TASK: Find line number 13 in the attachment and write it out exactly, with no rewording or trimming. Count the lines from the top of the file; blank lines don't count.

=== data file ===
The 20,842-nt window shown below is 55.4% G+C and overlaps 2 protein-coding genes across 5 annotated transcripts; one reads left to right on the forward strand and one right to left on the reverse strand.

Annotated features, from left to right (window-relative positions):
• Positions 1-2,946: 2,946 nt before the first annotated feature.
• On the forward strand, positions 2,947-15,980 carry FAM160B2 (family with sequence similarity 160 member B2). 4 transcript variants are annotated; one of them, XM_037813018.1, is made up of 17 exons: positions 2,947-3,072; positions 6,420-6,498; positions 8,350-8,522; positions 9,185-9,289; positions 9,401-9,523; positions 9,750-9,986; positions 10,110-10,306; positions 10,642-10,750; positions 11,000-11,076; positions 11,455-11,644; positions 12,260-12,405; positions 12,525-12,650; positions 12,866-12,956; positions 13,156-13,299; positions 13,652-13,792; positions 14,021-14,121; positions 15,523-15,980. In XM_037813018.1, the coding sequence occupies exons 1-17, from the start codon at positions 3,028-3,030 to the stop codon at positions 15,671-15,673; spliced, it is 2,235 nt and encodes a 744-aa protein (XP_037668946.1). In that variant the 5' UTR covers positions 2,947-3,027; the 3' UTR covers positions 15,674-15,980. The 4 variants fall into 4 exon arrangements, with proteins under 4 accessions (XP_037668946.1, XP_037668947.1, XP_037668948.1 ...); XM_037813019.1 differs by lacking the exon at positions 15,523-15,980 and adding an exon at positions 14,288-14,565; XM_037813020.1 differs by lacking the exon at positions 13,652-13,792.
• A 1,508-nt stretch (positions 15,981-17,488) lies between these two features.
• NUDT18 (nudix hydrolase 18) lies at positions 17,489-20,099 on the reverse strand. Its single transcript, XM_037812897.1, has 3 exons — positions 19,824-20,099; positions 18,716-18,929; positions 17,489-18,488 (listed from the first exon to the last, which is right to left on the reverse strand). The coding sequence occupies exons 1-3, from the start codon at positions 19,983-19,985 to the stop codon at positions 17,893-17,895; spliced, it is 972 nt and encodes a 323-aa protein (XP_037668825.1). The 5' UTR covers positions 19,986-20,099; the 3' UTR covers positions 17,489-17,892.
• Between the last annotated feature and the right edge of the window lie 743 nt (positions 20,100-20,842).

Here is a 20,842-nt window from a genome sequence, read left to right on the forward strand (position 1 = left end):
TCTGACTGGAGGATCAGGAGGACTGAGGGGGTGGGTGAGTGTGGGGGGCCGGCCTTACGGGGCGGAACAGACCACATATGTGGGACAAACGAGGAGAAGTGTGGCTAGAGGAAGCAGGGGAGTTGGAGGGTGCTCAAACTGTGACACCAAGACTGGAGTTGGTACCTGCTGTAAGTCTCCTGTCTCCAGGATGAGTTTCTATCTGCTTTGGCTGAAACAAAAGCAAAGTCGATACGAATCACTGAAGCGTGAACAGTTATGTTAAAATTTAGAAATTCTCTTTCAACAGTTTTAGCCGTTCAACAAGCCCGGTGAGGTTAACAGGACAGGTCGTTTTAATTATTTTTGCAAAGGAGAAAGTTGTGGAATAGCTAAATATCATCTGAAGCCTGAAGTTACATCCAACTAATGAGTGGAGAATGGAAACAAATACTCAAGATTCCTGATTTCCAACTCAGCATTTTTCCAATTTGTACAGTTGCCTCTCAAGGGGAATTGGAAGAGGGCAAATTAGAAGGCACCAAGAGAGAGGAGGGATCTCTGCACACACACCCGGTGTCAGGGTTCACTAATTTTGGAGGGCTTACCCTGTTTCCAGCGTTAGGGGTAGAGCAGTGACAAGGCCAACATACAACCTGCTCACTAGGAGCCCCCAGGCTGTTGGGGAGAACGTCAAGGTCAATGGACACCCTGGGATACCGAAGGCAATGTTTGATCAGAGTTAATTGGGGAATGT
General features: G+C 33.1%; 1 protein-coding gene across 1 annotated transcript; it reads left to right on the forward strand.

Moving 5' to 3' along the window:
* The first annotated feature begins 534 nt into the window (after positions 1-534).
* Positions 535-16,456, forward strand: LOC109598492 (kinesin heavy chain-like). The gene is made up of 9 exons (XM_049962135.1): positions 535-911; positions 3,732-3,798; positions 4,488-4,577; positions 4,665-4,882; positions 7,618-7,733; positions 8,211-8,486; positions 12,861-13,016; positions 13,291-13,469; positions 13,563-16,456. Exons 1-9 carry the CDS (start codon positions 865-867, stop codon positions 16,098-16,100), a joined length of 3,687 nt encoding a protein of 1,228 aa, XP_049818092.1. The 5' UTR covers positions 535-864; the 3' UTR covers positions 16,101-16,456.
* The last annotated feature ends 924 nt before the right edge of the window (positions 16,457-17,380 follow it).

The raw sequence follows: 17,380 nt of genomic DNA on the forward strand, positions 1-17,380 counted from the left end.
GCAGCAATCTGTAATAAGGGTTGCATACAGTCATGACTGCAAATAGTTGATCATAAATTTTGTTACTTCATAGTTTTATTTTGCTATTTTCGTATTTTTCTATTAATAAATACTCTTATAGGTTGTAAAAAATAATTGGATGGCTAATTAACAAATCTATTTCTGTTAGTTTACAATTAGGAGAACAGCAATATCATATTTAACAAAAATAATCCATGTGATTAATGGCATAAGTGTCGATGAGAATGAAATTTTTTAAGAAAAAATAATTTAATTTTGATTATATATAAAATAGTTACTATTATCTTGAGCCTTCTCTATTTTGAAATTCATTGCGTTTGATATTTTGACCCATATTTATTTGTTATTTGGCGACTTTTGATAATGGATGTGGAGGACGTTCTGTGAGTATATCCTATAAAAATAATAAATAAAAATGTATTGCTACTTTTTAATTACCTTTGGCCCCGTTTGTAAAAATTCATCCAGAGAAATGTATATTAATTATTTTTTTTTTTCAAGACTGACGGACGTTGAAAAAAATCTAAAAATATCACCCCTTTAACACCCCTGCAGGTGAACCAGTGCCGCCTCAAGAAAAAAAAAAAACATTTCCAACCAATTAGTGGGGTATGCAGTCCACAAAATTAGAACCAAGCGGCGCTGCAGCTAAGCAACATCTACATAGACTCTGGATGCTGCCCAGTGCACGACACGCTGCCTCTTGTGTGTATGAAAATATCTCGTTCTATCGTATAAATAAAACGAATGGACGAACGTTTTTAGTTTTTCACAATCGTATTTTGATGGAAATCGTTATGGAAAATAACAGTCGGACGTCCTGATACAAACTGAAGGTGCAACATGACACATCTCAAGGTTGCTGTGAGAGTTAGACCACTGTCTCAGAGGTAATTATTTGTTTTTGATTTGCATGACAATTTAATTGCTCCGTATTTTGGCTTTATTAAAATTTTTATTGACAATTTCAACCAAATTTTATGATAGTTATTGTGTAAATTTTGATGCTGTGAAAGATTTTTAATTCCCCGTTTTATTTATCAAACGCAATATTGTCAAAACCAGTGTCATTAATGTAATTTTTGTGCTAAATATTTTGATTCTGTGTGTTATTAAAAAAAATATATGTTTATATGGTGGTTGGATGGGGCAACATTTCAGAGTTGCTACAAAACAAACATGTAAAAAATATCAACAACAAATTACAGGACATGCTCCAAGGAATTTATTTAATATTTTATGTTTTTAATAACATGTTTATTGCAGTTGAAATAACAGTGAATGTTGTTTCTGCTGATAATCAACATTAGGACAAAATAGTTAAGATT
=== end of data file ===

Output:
* Positions 535-16,456, forward strand: LOC109598492 (kinesin heavy chain-like). The gene is made up of 9 exons (XM_049962135.1): positions 535-911; positions 3,732-3,798; positions 4,488-4,577; positions 4,665-4,882; positions 7,618-7,733; positions 8,211-8,486; positions 12,861-13,016; positions 13,291-13,469; positions 13,563-16,456. Exons 1-9 carry the CDS (start codon positions 865-867, stop codon positions 16,098-16,100), a joined length of 3,687 nt encoding a protein of 1,228 aa, XP_049818092.1. The 5' UTR covers positions 535-864; the 3' UTR covers positions 16,101-16,456.